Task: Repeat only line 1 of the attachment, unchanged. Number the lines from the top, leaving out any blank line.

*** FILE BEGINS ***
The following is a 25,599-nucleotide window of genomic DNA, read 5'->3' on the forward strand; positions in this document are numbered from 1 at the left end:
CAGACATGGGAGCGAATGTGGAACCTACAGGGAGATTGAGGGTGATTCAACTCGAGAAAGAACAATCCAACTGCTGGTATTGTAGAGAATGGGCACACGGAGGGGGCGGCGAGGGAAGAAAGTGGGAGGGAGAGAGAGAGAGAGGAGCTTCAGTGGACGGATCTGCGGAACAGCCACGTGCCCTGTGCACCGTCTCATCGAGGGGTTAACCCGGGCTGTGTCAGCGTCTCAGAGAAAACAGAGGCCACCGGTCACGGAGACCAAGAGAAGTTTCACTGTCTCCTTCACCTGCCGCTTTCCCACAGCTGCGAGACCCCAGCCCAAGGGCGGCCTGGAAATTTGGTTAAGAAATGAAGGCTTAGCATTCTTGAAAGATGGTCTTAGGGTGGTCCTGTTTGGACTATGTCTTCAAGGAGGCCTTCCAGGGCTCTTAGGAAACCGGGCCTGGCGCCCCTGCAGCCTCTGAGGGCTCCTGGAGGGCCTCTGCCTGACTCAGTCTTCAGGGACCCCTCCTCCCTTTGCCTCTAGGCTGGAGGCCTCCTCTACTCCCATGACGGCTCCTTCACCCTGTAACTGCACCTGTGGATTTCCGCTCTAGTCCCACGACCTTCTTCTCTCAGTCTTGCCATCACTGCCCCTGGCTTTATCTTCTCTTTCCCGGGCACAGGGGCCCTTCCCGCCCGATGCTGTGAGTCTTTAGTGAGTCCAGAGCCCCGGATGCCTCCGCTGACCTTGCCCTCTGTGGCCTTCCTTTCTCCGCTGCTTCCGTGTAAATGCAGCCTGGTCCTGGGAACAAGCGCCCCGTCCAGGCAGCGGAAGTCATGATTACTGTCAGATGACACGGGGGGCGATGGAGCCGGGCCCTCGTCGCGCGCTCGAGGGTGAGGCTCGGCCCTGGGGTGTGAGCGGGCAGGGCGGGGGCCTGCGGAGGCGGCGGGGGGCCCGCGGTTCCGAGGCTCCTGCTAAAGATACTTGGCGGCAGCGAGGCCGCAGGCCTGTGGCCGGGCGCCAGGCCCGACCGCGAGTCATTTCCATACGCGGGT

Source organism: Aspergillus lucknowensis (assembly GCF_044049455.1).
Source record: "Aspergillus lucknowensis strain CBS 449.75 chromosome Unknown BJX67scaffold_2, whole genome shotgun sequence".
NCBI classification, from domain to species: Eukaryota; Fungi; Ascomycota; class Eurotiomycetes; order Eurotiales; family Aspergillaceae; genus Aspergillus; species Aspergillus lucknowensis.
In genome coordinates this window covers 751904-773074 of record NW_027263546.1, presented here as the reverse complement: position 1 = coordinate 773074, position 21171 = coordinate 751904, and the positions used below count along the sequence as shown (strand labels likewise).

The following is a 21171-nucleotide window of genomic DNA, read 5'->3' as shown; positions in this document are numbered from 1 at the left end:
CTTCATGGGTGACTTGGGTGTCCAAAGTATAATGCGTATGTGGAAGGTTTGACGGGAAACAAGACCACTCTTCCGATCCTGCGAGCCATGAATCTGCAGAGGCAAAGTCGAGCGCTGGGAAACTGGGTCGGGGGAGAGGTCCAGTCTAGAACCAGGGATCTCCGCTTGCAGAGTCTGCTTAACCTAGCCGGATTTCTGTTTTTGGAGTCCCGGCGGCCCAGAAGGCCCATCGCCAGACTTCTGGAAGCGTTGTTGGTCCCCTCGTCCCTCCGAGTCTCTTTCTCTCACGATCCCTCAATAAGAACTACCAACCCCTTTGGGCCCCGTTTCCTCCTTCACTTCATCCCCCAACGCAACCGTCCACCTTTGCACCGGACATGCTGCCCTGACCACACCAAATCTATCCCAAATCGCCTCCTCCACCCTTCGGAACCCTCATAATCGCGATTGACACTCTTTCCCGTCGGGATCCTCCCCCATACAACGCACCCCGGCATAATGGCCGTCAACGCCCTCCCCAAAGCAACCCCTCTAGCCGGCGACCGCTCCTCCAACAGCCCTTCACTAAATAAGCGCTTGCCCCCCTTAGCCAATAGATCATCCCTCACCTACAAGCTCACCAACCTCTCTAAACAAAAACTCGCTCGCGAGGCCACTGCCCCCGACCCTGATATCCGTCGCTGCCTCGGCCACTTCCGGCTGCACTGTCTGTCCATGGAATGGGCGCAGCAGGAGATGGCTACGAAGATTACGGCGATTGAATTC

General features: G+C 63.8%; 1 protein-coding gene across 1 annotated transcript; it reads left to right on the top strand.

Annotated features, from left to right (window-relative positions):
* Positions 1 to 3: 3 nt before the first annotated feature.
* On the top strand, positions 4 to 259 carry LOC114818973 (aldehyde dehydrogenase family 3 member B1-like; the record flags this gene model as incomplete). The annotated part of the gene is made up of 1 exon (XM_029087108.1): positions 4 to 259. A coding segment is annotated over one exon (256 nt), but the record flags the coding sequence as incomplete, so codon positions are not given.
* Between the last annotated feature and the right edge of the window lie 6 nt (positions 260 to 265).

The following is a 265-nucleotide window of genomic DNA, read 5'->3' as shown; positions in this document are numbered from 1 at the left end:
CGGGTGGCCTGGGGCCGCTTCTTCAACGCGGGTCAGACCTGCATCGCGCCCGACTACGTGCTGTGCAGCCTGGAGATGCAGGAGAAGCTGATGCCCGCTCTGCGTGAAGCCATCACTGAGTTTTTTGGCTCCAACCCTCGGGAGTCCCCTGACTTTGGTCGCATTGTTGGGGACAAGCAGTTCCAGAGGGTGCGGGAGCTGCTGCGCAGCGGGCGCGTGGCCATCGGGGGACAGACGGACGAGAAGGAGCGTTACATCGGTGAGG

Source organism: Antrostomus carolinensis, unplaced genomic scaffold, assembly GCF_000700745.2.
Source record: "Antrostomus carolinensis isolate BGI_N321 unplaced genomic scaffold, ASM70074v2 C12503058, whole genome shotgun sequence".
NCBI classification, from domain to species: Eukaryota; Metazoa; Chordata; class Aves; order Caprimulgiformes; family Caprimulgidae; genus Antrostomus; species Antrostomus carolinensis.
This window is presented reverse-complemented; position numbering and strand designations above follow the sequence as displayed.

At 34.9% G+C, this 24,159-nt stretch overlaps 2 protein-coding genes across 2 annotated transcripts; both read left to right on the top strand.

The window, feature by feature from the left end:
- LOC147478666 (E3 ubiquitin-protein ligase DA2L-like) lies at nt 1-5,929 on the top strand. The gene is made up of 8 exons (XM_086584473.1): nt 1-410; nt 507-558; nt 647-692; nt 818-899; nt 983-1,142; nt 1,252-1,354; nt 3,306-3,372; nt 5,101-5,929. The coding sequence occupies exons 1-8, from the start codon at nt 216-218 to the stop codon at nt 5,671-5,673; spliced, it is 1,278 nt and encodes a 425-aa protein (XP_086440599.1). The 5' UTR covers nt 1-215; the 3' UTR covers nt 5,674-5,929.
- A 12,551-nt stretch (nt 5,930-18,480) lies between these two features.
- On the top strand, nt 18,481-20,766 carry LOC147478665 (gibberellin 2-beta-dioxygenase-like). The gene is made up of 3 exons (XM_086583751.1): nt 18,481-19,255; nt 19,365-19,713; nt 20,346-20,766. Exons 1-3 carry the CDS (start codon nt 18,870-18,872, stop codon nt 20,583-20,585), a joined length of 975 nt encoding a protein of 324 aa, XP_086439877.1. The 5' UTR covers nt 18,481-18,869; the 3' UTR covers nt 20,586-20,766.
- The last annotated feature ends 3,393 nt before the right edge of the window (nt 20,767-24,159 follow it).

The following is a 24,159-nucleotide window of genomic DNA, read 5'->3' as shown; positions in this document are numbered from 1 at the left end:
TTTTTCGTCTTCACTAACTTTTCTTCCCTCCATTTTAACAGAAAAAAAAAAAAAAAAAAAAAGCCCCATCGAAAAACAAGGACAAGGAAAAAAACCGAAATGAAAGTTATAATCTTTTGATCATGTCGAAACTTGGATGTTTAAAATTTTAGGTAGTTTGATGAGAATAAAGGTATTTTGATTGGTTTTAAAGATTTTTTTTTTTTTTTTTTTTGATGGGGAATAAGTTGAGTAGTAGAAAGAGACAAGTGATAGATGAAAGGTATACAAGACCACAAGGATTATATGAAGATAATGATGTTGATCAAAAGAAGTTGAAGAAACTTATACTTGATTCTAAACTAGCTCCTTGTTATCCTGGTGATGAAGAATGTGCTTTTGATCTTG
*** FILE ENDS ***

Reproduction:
The following is a 25,599-nucleotide window of genomic DNA, read 5'->3' on the forward strand; positions in this document are numbered from 1 at the left end: